Ohio is set to build the first offshore wind farm in the Great Lakes, outpacing neighboring states and a Canadian province whose own plans are facing long delays and possible outright bans.
Cleveland-based (LEEDCo) expects to start construction on a 20-megawatt, $100 million pilot project by next year and aims to have the turbines operational by late 2013.
— a developer formed by Bechtel Development Company, Cavallo Great Lakes Ohio Wind and Great Lakes Wind Energy — could reach a power purchase agreement with utilities within a month. Energy from the project could supply around 16,000 homes with electricity.
LEEDCo hopes the demonstration can jump-start a freshwater wind industry across the eight states surrounding the five lakes and the province of Ontario — all while steering wind turbine manufacturing to Ohio's existing component and construction materials industries.
"We think there is great value in being first, because our goal is not just to generate electricity," said Dennis Eckart, a strategic adviser to LEEDCo and president of the North Shore Associates consulting firm.
"One of our main goals is to create a supply chain industry that will support the building and deployment of these turbines," as well as entice a turbine maker to build a full assembly plant in Ohio, he said.
WASHINGTON—Reckless operators of U.S. petroleum and natural gas pipelines would pay higher fines under bipartisan safety legislation passed on Thursday by the Senate Commerce Committee.
The bill is in response to several pipeline accidents in the last year that killed more than a dozen people, destroyed homes and polluted land and water.
"More needs to be done to strengthen oversight and address safety vulnerabilities," said Senator Jay Rockefeller, the committee's chairman.
The legislation would raise fines from $100,000 per day to $250,000, and from $1 million for a series of pipeline violations to $2.5 million.
The bill also requires automatic shut-off valves to prevent oil spills and natural gas explosions, and would authorize more federal pipeline safety inspectors.
Doug May used to watch with unease as solar builders assembling his firm's rooftop mounts raced up and down ladders to fish crumpled manuals from their trucks, or rummaged for instructions on clunky laptops.
And so, like others in the industry, he created an app for them.
Last week, Albuquerque-based began offering installers mobile apps for its aluminum and steel mounts for photovoltaic (PV) solar arrays. The free products are available for users of Apple's iPhone, iPad and iPod Touch but could be developed for Google's Android and other phones later this year.
"For us, it is all about how we can make the installation go smoother and how we can be easier to do business with for our customers," May, CEO of Unirac, told SolveClimate News.
"We've come to the conclusion that 'solar 2.0' is happening in terms of taking down the total cost of ownership and providing products and services that meet the engineering requirements of our customers," he said.
Unirac has a 30 percent share of the North American solar racking market and was recently acquired by Lichtenstein-based powertool giant Hilti Group. The solar firm's client list includes the Google Campus in Mountain View, Calif., and Universal Studios in Hollywood.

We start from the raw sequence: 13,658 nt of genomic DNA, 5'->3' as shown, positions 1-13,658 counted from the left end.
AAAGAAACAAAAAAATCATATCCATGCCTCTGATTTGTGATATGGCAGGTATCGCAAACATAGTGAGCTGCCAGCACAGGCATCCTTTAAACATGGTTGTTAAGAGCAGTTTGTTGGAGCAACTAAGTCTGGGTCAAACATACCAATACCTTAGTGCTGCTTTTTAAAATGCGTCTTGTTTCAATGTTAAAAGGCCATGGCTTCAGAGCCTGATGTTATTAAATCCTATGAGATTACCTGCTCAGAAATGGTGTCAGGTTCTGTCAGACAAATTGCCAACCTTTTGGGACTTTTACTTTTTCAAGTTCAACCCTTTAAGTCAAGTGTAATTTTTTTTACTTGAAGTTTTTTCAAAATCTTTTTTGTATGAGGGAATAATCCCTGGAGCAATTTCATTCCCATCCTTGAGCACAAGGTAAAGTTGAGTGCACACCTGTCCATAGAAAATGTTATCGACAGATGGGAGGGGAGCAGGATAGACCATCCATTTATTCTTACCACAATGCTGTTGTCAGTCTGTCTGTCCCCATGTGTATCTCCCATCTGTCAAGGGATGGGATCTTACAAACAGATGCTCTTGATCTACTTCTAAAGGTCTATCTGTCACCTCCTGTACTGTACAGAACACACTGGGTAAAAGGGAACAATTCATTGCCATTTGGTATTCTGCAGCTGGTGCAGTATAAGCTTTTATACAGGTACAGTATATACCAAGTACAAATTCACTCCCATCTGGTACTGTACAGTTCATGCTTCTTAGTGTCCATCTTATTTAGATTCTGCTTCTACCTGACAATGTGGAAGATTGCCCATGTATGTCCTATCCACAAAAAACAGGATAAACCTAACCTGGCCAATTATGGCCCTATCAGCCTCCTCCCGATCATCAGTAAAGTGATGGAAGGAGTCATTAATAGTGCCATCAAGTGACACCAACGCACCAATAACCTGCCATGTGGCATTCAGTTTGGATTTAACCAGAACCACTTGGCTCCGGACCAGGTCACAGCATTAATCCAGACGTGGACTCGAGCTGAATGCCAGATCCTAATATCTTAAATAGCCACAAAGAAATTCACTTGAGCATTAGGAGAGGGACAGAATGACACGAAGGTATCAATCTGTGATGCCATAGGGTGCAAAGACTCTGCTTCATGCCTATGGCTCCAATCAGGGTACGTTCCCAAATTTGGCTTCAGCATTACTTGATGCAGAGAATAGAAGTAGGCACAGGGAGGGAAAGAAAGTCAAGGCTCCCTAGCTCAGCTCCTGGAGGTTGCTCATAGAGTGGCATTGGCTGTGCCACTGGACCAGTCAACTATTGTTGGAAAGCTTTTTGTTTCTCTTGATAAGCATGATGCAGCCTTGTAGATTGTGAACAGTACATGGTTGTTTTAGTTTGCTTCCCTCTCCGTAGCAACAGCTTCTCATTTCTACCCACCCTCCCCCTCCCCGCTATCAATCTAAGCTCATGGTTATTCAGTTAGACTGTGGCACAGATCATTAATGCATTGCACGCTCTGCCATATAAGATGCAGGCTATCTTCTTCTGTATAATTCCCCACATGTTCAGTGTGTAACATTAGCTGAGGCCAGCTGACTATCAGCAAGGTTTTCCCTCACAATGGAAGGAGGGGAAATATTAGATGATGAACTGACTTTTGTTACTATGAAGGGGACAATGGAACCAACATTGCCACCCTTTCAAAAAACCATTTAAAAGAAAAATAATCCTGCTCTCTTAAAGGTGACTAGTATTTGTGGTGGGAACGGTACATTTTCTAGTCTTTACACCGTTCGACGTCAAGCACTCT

It is the spirit that powers the Scottish economy, and now whiskey is to be used to create electricity for homes in a new bioenergy venture involving some of Scotland's best-known distilleries.
Contracts have recently been awarded for the construction of a biomass combined heat and power plant at Rothes in Speyside that by 2013 will use the by-products of the whiskey-making process for production.
Vast amounts of "draff," the spent grains used in the distilling process, and pot ale, a residue from the copper stills, are produced by the whiskey industry each year and are usually transported off-site.
The , a joint venture between Helius Energy and the Combination of Rothes Distillers (CoRD) will burn the draff with woodchips to generate enough electricity to supply 9,000 homes. It will be supplied by , a Danish engineering company. The pot ale will be made into a concentrated organic fertilizer and an animal feed for use by local farmers.
Environmentalists have expressed concern that some of the wood used in the process may not be locally sourced, but say the 7.2 megawatt project — the equivalent output of two large wind turbines — is a good scale and a valuable addition to Scotland's renewables industry.
WASHINGTON—With austerity as the guiding mantra during this budget season, researcher Neal Elliott certainly grasps the concept of a parsimonious Congress nipping and tucking its way to deficit reduction.
But he doesn't think representatives or senators were particularly surgically adept with their decision to slice away $15.2 million from an already-underfunded agency that generates a cornucopia of energy statistics, analysis and forecasting valued by policymakers, regulators, businesses, nonprofits, think tanks and everyday citizens.
And Elliott, associate director for research at the , is part of a vocal majority.
Hardly anybody anywhere can make a logical argument for paring the Energy Information Administration's budget by 14 percent while the nation is stumbling along with what can best be described as a hit and miss energy policy.
"All pounds of flesh are not created equal," Elliott told SolveClimate News in an interview. "As a think tank working at the state and local level, one of our biggest challenges is bridging data gaps. EIA is a key source of information we are dependent on, and budget cuts just are going to make things worse because operating in the dark is not a good place to be."